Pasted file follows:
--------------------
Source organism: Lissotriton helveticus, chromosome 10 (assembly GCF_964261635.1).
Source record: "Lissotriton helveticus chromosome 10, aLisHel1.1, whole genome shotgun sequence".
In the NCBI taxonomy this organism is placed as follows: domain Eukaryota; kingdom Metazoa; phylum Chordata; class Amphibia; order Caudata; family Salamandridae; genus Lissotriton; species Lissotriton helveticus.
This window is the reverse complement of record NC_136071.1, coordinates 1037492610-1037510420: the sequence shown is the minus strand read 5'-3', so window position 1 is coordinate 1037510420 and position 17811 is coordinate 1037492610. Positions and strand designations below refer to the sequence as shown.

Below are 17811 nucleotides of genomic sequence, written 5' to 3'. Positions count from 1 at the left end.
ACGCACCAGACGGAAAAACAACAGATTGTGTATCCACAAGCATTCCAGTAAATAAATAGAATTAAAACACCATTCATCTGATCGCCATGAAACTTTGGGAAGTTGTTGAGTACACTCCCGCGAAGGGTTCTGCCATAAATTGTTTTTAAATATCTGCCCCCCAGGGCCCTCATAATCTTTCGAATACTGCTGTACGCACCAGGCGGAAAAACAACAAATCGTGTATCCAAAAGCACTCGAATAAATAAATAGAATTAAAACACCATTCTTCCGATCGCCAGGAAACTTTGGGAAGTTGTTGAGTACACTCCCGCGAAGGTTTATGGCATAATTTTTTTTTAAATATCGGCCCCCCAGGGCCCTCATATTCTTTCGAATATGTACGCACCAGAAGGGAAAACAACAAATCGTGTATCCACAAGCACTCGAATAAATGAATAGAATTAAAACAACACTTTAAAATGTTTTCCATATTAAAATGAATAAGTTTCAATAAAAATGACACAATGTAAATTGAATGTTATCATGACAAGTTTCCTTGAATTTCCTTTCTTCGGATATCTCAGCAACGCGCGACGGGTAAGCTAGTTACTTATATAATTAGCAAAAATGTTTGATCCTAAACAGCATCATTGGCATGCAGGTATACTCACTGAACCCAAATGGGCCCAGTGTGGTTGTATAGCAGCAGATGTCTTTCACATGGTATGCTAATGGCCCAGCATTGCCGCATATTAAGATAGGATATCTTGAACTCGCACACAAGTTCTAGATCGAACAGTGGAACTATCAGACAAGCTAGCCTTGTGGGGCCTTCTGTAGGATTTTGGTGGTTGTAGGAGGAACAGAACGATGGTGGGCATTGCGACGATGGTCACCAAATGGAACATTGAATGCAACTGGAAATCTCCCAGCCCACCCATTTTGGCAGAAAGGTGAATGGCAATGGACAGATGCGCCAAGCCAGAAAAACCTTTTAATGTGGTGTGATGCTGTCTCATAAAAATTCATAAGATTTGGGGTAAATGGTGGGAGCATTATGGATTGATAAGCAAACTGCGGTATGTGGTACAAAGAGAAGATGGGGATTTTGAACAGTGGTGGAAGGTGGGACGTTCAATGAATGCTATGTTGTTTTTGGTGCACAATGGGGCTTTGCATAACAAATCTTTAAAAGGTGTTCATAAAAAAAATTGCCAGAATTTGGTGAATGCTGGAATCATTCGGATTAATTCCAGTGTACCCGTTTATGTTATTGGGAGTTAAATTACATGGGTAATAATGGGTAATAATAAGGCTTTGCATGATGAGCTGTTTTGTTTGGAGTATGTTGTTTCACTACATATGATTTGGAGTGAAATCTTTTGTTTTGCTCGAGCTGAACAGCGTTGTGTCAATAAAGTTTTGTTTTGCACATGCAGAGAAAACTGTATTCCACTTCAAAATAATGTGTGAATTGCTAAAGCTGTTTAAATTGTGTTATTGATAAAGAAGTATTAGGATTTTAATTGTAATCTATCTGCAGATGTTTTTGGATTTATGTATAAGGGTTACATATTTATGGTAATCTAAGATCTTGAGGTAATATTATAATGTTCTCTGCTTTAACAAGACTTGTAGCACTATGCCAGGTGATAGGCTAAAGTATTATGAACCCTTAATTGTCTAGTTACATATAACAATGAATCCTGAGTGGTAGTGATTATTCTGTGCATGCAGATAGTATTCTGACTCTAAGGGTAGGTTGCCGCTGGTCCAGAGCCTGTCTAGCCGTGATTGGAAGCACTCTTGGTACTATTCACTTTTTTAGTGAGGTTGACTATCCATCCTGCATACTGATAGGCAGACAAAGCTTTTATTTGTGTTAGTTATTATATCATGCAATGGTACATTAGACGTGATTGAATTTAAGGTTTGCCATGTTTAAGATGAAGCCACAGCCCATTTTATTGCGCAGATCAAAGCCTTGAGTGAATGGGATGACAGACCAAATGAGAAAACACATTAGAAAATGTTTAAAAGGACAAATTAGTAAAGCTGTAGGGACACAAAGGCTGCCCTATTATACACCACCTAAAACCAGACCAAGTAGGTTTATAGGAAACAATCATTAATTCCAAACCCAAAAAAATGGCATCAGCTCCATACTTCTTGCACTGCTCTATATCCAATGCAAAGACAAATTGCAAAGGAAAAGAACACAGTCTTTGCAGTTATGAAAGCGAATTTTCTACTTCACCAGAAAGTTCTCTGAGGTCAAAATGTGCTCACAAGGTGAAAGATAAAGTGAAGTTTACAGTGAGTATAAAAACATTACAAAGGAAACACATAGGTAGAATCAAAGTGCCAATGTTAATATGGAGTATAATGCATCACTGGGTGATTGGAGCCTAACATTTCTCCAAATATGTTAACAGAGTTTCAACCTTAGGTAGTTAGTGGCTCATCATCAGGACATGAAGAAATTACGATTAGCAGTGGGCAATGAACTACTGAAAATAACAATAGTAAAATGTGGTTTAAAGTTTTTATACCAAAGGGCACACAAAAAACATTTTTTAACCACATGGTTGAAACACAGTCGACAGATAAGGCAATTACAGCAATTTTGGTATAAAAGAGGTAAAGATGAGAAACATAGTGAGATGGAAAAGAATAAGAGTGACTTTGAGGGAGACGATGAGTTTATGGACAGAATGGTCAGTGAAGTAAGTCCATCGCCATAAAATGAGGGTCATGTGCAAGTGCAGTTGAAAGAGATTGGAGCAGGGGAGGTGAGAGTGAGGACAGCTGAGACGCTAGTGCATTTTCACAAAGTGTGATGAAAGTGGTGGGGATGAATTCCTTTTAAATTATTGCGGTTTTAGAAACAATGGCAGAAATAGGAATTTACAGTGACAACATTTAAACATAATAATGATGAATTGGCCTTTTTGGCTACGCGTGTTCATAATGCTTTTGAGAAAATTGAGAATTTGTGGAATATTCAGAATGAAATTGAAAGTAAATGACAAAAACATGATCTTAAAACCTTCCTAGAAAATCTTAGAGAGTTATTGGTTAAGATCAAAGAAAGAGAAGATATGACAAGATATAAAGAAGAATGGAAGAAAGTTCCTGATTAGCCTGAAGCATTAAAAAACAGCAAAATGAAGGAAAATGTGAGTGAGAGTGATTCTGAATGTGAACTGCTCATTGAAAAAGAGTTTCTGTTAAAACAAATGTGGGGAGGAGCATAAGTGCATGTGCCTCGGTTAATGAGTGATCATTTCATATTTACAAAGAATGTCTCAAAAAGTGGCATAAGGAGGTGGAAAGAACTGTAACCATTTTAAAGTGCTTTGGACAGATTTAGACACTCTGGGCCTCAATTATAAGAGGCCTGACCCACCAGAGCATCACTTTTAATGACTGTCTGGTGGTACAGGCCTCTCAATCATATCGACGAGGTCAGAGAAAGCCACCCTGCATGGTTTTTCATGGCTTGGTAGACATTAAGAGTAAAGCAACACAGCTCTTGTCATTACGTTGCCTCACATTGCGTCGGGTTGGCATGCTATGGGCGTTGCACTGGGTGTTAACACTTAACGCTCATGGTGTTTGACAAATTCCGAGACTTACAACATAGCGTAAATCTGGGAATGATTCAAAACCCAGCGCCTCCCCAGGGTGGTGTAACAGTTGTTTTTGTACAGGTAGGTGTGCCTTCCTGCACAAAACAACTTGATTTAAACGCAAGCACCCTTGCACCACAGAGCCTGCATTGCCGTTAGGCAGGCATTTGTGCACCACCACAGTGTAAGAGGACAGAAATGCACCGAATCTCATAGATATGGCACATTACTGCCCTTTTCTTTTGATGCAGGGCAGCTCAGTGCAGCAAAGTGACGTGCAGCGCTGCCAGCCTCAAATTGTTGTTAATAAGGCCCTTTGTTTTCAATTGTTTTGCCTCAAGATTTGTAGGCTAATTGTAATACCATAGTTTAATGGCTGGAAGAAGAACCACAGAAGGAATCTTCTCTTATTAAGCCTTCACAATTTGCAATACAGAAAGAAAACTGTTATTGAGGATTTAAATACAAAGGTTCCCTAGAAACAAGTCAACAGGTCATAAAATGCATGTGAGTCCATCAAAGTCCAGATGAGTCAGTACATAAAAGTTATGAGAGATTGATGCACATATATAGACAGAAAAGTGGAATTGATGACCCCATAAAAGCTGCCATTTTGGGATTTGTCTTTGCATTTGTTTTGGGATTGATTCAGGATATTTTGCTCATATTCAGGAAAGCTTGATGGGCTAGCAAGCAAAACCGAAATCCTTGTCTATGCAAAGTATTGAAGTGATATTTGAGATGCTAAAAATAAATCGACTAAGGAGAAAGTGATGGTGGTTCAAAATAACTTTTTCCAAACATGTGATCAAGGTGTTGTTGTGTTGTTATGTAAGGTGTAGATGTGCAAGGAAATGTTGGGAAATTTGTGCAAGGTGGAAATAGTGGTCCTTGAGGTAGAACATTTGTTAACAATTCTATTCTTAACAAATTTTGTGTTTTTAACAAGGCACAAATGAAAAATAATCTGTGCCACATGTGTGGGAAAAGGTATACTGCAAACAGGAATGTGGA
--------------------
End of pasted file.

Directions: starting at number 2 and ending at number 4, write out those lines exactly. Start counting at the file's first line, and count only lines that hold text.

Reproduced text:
Source record: "Lissotriton helveticus chromosome 10, aLisHel1.1, whole genome shotgun sequence".
In the NCBI taxonomy this organism is placed as follows: domain Eukaryota; kingdom Metazoa; phylum Chordata; class Amphibia; order Caudata; family Salamandridae; genus Lissotriton; species Lissotriton helveticus.
This window is the reverse complement of record NC_136071.1, coordinates 1037492610-1037510420: the sequence shown is the minus strand read 5'-3', so window position 1 is coordinate 1037510420 and position 17811 is coordinate 1037492610. Positions and strand designations below refer to the sequence as shown.